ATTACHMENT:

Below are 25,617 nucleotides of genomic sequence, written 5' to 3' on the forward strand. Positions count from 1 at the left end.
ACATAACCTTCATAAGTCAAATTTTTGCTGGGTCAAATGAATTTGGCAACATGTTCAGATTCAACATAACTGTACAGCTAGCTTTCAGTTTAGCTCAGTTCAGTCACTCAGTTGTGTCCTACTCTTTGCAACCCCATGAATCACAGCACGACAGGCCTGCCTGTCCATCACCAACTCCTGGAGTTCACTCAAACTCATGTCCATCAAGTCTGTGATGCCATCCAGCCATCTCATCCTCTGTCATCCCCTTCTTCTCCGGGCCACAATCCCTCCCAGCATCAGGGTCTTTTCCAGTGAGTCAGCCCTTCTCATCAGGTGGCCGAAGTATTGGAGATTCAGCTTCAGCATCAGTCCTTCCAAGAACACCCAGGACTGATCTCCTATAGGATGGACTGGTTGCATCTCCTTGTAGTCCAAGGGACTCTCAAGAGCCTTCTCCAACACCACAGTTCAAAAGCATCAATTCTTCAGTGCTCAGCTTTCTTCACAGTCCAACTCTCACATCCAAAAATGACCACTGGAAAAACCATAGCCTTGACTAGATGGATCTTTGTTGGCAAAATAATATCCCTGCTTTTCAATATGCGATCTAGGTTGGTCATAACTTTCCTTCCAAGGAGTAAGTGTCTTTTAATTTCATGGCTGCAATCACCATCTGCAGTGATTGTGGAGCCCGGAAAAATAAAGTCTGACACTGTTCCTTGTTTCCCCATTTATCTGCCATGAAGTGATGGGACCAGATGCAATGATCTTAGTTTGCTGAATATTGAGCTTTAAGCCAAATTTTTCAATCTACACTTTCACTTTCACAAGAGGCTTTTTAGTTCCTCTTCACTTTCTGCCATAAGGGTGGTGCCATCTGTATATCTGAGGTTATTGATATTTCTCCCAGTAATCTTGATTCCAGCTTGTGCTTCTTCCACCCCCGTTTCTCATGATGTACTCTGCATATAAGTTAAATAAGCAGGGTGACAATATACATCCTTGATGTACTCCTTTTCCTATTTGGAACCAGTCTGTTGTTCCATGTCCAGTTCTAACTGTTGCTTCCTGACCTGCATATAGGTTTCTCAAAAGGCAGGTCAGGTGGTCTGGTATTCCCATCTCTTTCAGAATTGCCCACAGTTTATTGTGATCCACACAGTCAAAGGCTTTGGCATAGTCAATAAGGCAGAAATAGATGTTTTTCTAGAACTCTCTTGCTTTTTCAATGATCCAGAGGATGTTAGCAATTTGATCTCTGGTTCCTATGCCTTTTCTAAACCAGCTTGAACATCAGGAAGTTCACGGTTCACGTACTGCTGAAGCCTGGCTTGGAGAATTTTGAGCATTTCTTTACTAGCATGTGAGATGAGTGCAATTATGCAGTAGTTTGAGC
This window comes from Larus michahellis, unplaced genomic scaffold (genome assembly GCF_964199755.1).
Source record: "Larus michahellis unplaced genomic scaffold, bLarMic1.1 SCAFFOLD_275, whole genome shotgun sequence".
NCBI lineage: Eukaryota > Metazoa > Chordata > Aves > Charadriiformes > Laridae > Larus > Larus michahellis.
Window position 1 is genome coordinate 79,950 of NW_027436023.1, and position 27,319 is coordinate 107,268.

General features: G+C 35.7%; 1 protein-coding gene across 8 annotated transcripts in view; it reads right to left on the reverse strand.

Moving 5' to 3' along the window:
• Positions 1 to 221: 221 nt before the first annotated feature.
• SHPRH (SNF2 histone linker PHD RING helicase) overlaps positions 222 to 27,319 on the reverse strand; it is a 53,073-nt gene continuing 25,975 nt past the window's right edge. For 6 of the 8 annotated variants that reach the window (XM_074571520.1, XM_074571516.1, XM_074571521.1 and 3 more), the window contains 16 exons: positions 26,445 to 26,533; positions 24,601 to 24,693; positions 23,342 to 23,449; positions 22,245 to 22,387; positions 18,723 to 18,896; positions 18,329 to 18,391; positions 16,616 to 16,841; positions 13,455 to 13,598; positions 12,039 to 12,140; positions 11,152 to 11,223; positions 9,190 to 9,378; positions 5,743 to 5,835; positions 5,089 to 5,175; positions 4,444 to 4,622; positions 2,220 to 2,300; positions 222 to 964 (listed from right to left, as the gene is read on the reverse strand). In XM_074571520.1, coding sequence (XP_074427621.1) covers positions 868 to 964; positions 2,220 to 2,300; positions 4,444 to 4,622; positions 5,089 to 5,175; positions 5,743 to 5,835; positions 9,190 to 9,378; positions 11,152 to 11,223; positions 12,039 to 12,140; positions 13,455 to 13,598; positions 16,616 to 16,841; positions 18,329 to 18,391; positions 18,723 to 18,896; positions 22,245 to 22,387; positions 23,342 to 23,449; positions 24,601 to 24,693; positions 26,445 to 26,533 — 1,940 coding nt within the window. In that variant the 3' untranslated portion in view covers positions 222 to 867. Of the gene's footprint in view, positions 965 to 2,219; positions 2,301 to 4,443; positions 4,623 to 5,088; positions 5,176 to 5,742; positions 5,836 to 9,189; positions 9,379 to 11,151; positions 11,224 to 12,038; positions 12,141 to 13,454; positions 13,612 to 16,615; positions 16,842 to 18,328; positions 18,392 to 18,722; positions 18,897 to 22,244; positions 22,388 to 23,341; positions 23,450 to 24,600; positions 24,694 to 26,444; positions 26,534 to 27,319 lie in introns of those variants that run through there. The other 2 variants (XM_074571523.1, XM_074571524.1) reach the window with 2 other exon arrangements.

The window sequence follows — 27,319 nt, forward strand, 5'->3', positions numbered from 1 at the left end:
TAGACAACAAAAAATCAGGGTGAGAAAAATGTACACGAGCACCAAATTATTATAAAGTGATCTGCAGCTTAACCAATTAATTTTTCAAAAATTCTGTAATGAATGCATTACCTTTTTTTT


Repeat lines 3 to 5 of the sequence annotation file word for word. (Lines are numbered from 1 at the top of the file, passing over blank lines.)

This window comes from Larus michahellis, unplaced genomic scaffold (genome assembly GCF_964199755.1).
Source record: "Larus michahellis unplaced genomic scaffold, bLarMic1.1 SCAFFOLD_275, whole genome shotgun sequence".
NCBI lineage: Eukaryota > Metazoa > Chordata > Aves > Charadriiformes > Laridae > Larus > Larus michahellis.